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Greene v. Homecare Maryland LLC

United States District Court, D. Maryland

May 27, 2015

KENNETH A. GREENE, MARY E. GREENE, Plaintiffs
v.
HOMECARE MARYLAND LLC, Defendant.

MEMORANDUM

JAMES K. BREDAR, District Judge.

The above-captioned Complaint was filed on May 8, 2015, together with a Motion to Proceed in Forma Pauperis. Because Plaintiff appears to be indigent, the motion shall be granted.

The 32-page typewritten Complaint, filed by Kenneth A. Greene on his own behalf and on behalf of his mother Mary E. Greene against HomeCare Maryland, LLC alleges, as best the Court can discern, that Homecare Maryland LLC "assaulted and batter[ed]" Mary Greene and reported Kenneth Greene to adult protective services. ECF 1.

The complaint is rife with legal conclusions and nonsensical factual allegations such as:

Companies owned by Jews of Eastern European descent have long filed anonymous complaints with Adult Protective Services to cover up their unlawful activities, under cover of state law promoted by Jews of Eastern European descent sitting on the Maryland General Assembly.

ECF 1, p. 13.

Overall, Plaintiff alleges that the history of Jews demonstrates a conspiracy against non-Jews. He generally alleges that his civil rights have been violated. Defendant has conspired to violate his civil rights, his rights under the Religious Freedom Restoration Act have been violated, and he has suffered disability discrimination. ECF 1.

A Complaint that is totally implausible or frivolous, such as this, may be dismissed sua sponte for lack of subject matter jurisdiction pursuant to Federal Rule of Civil Procedure 12(b)(1). See Apple v. Glenn, 183 F.3d 477 (6th Cir. 1999); O'Connor v. United States, 159 F.R.D. 22 (D. Md. 1994); see also Crowley Cutlery Co. v. United States, 849 F.2d 273, 277 (7th Cir. 1988) (federal district judge has authority to dismiss a frivolous suit on his own initiative). The allegations asserted by Plaintiff are the product of fantasy or delusional thinking that cannot be addressed by this Court. Plaintiff has not provided any information that might lead to a reasonable conclusion that some plausible cause of action has accrued on his behalf.

Additionally, the Complaint is subject to dismissal for failure to state a claim pursuant to Rule 12(b)(6). A Court is not obliged to ferret through a complaint in search of viable claims. The instant Complaint "places an unjustifiable burden on defendants to determine the nature of the claim against them and to speculate on what their defenses might be" and imposes a burden on the Court to sort out the factual basis of any claims fairly raised, making dismissal under Rule 8 appropriate. Holsey v. Collins, 90 F.R.D. 122, 123-24 (D. Md. 1981) (quoting DeFina v. Latimer, 79 F.R.D. 5, 7 (E.D.N.Y. 1977)). To comply with Rule 8, a plaintiff must provide enough detail to illuminate the nature of the claim and allow defendants to respond. See Erickson v. Pardus, 551 U.S. 89, 93 (2007). Although district courts have a duty to construe pro se pleadings liberally, Plaintiff must nevertheless allege facts that state a cause of action. See id., at 94 (quoting Estelle v. Gamble, 429 U.S. 97, 106 (1976)); Beaudett v. City of Hampton, 775 F.2d 1274, 1278 (4th Cir. 1985) (stating duty to construe liberally does not require courts to "conjure up questions never squarely presented").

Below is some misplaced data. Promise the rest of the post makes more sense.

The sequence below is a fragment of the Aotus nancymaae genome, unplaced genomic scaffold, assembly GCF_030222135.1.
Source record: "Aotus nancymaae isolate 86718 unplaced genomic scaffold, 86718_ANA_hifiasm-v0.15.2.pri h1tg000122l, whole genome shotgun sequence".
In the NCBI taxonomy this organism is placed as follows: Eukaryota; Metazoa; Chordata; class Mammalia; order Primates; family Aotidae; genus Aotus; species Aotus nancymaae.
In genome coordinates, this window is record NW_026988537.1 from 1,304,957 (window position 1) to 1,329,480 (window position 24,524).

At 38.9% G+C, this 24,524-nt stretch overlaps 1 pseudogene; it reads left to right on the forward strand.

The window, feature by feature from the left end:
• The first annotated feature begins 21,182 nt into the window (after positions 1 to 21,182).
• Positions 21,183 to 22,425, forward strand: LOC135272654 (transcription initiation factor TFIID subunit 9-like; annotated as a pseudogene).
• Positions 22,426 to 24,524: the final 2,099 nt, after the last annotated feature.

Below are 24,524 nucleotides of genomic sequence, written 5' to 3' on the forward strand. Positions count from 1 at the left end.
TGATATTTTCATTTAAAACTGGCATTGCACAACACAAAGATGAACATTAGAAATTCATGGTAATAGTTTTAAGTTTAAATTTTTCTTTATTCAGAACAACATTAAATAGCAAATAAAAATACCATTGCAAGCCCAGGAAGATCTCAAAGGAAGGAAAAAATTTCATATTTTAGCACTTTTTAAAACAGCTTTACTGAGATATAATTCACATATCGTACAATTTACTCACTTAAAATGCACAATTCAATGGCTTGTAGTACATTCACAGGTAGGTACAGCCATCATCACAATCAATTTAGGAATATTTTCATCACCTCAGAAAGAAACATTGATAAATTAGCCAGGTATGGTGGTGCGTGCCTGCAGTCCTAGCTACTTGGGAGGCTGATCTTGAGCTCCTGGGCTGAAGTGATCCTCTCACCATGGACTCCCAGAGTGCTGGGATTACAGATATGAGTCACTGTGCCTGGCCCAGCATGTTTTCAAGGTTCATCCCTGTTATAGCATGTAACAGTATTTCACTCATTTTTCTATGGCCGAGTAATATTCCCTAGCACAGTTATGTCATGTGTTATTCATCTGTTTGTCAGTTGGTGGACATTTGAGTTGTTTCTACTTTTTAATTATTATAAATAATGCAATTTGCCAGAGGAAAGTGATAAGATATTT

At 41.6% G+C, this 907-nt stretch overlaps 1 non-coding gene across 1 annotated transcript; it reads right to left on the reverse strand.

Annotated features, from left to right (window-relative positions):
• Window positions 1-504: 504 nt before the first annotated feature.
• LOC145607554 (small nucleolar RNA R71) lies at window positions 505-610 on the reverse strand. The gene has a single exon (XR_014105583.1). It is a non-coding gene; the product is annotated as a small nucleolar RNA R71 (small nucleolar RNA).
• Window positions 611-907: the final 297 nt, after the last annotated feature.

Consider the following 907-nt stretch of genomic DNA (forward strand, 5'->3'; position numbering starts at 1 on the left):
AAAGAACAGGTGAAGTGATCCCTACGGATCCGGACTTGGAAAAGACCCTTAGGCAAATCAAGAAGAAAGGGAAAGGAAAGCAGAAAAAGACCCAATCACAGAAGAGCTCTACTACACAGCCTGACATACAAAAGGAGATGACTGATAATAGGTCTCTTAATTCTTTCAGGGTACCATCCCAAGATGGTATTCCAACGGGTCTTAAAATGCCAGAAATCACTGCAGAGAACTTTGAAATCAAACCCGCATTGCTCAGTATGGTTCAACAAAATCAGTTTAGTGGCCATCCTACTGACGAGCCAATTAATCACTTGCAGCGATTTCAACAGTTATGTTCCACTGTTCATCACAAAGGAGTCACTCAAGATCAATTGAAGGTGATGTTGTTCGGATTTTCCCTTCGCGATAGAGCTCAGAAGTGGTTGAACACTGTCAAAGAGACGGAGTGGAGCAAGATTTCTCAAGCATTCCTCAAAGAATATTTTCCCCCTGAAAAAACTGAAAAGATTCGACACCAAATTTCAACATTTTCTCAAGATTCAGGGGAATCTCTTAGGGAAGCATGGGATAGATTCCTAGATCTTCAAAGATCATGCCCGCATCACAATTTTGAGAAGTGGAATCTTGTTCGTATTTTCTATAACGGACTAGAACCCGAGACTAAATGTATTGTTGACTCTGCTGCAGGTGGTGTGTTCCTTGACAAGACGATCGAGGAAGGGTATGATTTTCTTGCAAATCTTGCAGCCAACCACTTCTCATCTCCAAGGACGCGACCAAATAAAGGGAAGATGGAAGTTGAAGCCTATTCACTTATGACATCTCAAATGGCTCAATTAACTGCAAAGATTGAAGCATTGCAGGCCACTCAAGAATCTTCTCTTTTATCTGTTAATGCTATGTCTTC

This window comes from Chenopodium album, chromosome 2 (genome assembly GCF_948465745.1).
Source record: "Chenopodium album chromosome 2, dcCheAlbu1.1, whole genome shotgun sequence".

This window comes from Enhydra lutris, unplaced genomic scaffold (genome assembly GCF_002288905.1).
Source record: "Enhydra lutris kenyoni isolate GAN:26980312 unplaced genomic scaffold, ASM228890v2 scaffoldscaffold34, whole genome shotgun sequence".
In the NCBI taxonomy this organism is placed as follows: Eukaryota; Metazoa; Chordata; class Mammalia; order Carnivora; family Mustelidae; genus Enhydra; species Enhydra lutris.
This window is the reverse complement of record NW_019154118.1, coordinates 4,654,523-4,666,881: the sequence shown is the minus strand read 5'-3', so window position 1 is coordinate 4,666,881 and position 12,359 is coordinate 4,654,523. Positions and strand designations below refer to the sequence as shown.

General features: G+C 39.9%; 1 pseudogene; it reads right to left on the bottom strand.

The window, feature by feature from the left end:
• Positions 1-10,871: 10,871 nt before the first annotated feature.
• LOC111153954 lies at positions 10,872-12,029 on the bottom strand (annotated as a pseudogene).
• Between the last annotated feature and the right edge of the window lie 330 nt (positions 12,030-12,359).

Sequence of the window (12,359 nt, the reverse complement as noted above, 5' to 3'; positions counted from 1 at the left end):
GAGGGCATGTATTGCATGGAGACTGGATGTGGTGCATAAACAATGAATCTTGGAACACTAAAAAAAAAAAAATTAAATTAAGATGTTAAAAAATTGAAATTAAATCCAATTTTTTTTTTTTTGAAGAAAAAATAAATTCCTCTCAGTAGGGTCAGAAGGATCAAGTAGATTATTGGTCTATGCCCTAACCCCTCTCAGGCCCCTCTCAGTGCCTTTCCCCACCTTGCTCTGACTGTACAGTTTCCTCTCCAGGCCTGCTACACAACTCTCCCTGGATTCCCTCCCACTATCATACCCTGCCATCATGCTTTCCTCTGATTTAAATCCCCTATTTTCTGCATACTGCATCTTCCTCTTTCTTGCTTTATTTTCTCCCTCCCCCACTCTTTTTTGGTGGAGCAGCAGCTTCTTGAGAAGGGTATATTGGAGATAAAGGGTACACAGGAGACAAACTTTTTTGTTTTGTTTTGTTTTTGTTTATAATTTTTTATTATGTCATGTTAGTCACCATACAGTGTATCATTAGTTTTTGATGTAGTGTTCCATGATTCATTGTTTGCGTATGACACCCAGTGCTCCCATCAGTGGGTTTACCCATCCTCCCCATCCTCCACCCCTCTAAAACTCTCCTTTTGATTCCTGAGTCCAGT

The Complaint does not comply with Rule 8(a)(2), requiring "a short and plain statement of the claim showing that the pleader is entitled to relief, " and Ruler 8(d)(1), requiring each allegation of a pleading be "simple, concise, and direct." A pleading must give the court and defendants "fair notice of what the plaintiff's claim is and the grounds upon which it rests." Swirkiewicz v. Sorema N.A., 534 U.S. 506, 512 (2002) (citing Conley v. Gibson, 355 U.S. 41, 47 (1957)) (internal quotation marks omitted). A court may dismiss a complaint that is "so confused, ambiguous, vague or otherwise unintelligible that its true substance, if any, is well disguised." Salahuddin v. Cuomo, 861 F.2d 40, 42 (2d Cir. 1988). Here, the Complaint provides no factual support for the myriad statutory and constitutional claims. As such, it does not provide this Court or any potential defendants "fair notice" of the claims and facts upon which they are based. The Court will, therefore, dismiss the Complaint.

To the extent Plaintiff seeks to bring this action on behalf of his mother, he may not do so. Plaintiff must allege personal injury fairly traceable to the defendant's allegedly unlawful conduct which is likely to be redressed by the requested relief. See Allen v. Wright, 468 U.S. 737, 751 (1984). Plaintiff simply has no standing to assert the rights of his mother who may have suffered harm as the result of the alleged acts of Defendant.[1]


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